WASHINGTON – The country's brave soldiers are serving in an Army that can't handle serious threats.
This was the message Thursday to members of a House defense subcommittee from three Army deputy chiefs of staff – Lt. Gens. James Thurman,Stephen Speakes and Michael Rochelle.
The subcommittee of the House Appropriations Committee,chaired by Rep. John Murtha,D-Pa.,oversees funds going to all branches of the military.
Thurman said there are four reasons for the Army's lack of readiness – shortage of soldiers,scant time at home for soldiers after tours abroad,the expense of counterinsurgency training and the activation of reservists.
Representatives grilled the generals on readiness evaluations,asking whether they were trustworthy indicators.
“The readiness report is an objective assessment,” Thurman said,explaining that commanders are only allowed to upgrade or downgrade their assessments by slight amounts to protect against exaggeration. “We encourage those commanders to call it like it is.”
Lt. Col. Martin Downie,an Army spokesman,explained that commanders fill out monthly reports detailing the status of their trainees and equipment. Some of the assessments require the commander to use subjective judgment.
“He looks at more than just the parts,he looks at the sum of the parts and makes an overall assessment and has some flexibility there,” Downie said.
The generals said they were grateful for money the subcommittee has allocated,but Thurman said the Army needs all the money President Bush proposed in his 2009 budget request.
Soldiers face a different type of fighting in Iraq and Afghanistan than they have prepared for in the past,which requires different training and saps Army strength. In the past,Thurman said,a well-trained soldier could cope in any situation.
“But,I don't believe that any more,” Thurman said. “Because now we're forced to operate in and around populations. We're forced to understand cultures. We're forced to understand an enemy that's not a state-on-state enemy. It's an enemy that uses asymmetrical warfare.”
Rep. Bill Young,R-Fla.,addressed soldiers' deployment cycles. The cycle is currently at 15 months deployed and 12 months at home.
“We're not only worried about our equipment. We're worried about our troops,” Young said. “Our troops are tired.”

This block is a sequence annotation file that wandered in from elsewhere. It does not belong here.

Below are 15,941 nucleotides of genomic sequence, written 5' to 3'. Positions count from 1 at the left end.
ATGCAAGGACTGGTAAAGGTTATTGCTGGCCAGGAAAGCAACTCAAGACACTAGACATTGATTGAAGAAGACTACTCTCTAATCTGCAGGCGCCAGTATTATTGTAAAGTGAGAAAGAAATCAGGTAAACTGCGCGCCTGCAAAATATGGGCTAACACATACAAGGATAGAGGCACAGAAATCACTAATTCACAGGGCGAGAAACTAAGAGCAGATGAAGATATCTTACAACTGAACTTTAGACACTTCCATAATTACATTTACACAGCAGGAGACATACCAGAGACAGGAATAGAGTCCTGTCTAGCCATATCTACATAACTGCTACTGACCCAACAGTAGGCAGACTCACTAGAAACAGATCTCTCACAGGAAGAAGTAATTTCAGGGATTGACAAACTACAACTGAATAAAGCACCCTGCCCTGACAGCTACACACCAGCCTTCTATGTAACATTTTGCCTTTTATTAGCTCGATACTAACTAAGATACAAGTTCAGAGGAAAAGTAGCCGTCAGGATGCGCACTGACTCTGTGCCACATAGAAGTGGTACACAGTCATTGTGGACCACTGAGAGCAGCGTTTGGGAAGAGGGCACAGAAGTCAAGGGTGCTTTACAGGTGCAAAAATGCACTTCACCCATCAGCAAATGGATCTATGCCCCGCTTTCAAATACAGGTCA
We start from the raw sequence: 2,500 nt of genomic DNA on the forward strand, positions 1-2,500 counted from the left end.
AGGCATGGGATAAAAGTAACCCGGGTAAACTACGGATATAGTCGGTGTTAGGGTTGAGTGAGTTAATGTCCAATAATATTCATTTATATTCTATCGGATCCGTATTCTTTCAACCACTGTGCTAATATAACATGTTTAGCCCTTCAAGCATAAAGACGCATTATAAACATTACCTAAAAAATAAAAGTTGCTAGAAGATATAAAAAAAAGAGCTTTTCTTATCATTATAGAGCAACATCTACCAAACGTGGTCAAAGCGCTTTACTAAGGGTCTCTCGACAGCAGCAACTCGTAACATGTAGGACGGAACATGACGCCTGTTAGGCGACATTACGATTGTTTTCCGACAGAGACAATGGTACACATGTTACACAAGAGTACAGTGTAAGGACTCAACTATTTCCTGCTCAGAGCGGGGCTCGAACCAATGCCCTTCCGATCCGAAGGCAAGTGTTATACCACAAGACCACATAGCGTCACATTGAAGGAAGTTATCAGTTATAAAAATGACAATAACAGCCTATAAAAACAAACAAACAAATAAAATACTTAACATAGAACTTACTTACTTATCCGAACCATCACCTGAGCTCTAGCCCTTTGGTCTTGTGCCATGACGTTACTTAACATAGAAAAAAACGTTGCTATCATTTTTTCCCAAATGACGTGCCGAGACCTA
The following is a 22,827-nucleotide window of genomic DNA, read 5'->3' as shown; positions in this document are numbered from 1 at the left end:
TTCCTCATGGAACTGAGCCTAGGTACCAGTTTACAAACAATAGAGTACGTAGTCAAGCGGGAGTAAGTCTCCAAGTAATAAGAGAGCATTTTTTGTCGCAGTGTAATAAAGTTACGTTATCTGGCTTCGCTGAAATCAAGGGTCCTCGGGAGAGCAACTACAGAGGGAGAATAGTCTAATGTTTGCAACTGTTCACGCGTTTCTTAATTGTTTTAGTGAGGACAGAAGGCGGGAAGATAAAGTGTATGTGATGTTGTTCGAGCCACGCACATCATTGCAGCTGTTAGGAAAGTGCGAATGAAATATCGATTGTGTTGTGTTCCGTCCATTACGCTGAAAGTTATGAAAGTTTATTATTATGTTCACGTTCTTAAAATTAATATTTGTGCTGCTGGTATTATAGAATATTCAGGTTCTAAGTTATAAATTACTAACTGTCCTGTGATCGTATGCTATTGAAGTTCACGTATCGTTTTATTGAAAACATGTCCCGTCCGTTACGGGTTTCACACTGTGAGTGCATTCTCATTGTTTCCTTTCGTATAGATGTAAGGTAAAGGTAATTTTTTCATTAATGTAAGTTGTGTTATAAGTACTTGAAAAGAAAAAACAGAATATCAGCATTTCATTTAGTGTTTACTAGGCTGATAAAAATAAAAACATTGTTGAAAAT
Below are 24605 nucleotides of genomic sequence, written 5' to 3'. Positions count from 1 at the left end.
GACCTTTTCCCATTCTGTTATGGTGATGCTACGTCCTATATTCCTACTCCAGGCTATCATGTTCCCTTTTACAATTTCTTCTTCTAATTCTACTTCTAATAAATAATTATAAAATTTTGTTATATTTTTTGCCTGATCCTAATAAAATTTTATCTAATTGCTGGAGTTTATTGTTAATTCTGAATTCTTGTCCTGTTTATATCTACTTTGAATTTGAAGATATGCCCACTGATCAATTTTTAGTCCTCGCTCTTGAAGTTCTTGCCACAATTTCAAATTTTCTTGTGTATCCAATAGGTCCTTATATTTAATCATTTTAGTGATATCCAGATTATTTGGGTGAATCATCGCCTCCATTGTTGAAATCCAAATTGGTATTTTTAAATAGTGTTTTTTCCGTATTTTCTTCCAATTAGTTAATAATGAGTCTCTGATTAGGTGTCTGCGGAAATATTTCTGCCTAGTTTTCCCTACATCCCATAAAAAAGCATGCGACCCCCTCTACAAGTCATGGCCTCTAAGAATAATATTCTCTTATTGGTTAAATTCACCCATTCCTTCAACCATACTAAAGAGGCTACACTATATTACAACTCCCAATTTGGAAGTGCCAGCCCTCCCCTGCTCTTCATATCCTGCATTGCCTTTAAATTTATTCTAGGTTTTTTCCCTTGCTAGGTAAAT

Rochelle said that 80 percent of the entire Army is deployed or awaiting deployment. This includes 42 to 45 percent of reserve forces. The generals agreed that deployments must be shortened.
The legislators said they are worried about who the Army is recruiting. Murtha expressed concern about the drop in the number of high school graduates being recruited.
Matthew Mazonkey,Murtha's communications director,said after the hearing that,before the war in Iraq,94 percent of recruits had high school diplomas. That number is now 71 percent.
Though each branch of the military has its own standards,the Department of Defense has an overarching standard of 90 percent high school graduates.
At the hearing,Rochelle said the Army is concerned about the percentage and will not let it drop.
As recommended by the subcommittee,the government has spent $21 billion on mine resistant ambush protected armored vehicles since the 2007 budget was adopted. The so-called MRAPs are armored fighting vehicles designed to survive improvised explosive device attacks and ambushes.
The Army officials said the vehicles are effective at protecting troops – only one out of the 10,000 MRAPs,which went into service in December 2007 – has been destroyed.
Mazonkey said Bush's budget proposal does not include any money for more MRAP vehicles. He said the subcommittee will look at the vehicles' effectiveness to see if the subcommittee will recommend more money for the program.
House members could not agree among themselves about the usefulness of the MRAPs. Rep. Jim Moran,D-Va.,said he'd heard from troops that the vehicles routinely got stuck in the mud in Iraq and asked if the money would be better used on other equipment or training.
Rep. Norm Dicks,D-Wash.,interrupted to interject that he'd heard Marines say,”Thank God for MRAPs.”
Thurman said that it depends on where the vehicles are used. In urban areas,MRAPs sometimes have difficulty navigating,but overall,the Army likes them.
As for when the Army can return to the level of readiness it needs,Thurman said the balance can be restored by 2011 if the Army can cope with “the magnitude of operations.”
But Murtha later warned,”The American public is speaking and saying we cannot bear $2 or $3 billion a day. So we better figure out the best we can do this year,because none of us know what's going to happen next year.”